I love Ortakoy. For me, it's where the Bosphorus meets Istanbul. There's something intimate and secret about the place. Every odd Thursday night you can find me there with a group of revelers from "The Sublime Portal", other times I'll be there on a Saturday wandering its little streets, and all streets lead to this mosque.
The architect was Armenian, and a Turkish friend pointed out that seagulls never land on this mosque. I've watched, and he's right.
Google "Ortakoy mosque", and you'll see this mosque and bridge captured over and over - in every type of weather and every season, in every media.
No matter. I also wanted to do something with this mosque beyond photographing it, so I dug up the above photo that I took last summer.
And I drew this.
Ugh and ick. Not happy. Not only did I mess up several of the details on the mosque, it didn't convey how I felt about the place at all. So I threw it in the bookshelf. Where it sat for months and months, until Mel fished it out last week and said, "I think you should really do something with this".
She was right. So I thought about why I felt this try was so unsuccessful, and decided I wanted the space to be more cozy, like the area itself. So I turned the next paper on its side, and after lots of trail and error, I drew this.
This was better! I fixed several of the details on the mosque I'd messed up on the first one and then distorted it slightly and simplified it a lot.
The next step was to decide on, and colour in, all the black parts with a soft graphite pencil, and then transfer the mirror image onto lino. Then I carved it up. As is tradition, I also carved up part of my finger as well. I would have shown this as part of the process, but it's pretty nasty looking.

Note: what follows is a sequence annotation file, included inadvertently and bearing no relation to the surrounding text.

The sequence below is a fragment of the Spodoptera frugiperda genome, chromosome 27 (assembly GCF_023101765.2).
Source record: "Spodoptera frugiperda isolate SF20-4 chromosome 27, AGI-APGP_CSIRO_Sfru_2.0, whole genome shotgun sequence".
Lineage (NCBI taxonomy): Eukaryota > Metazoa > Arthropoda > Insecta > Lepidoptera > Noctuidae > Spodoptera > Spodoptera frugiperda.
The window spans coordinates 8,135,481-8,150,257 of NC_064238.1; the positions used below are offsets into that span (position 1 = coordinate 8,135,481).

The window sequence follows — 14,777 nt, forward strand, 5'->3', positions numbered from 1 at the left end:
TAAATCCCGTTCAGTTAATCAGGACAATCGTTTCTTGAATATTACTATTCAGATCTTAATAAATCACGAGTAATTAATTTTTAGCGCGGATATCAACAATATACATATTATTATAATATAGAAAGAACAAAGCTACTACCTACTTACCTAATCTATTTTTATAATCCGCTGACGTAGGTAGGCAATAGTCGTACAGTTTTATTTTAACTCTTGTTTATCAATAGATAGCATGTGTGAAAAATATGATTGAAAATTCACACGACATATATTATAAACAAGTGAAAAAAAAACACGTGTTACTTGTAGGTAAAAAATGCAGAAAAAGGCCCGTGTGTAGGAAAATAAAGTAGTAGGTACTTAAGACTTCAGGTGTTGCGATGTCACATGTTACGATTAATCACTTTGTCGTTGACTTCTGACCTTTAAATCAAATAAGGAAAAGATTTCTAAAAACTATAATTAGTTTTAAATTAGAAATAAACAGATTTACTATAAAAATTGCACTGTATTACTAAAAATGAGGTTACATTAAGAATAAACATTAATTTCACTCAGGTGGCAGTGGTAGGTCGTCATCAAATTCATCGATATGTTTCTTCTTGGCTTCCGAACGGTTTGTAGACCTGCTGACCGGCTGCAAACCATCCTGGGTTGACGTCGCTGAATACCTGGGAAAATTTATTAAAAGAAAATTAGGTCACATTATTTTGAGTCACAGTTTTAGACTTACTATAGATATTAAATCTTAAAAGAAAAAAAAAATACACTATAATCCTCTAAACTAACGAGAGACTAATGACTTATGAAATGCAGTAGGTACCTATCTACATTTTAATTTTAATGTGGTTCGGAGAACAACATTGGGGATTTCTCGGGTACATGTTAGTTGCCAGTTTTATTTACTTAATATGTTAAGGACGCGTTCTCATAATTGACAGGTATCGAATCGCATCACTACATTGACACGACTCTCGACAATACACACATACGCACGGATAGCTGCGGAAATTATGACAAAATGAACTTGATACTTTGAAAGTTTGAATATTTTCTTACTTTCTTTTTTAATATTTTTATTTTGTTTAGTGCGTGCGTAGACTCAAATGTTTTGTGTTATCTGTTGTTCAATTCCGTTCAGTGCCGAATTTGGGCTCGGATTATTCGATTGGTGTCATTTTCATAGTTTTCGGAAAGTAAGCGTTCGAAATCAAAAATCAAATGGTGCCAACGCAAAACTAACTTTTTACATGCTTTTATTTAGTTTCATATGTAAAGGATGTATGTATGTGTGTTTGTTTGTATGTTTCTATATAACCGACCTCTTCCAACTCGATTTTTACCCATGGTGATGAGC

I usually change a lot of things in this step, depending on how many times I slip and mess up. I added some details to the boats and made a last minute decision to keep the dome all black. I also made a major, (in my eyes) blunder, but we're not going to talk about that.
Ok, so I'm not one of those printers who pulls off the first few prints and labels them artist's proofs. I'm just too picky for that. This is the very first print. It's now at the bottom of the rubbish bin. As you can see, this is just for me to check out how things are looking so far, hence the torn out paper from a sketchbook and sloppy printing.
This one wasn't too bad. I often leave bits undone, so I can look at the whole picture after the first print and decide which direction to go. I decided to straighten and neaten some lines, take out some bits that were getting accidentally inked, and leave the rest as it was.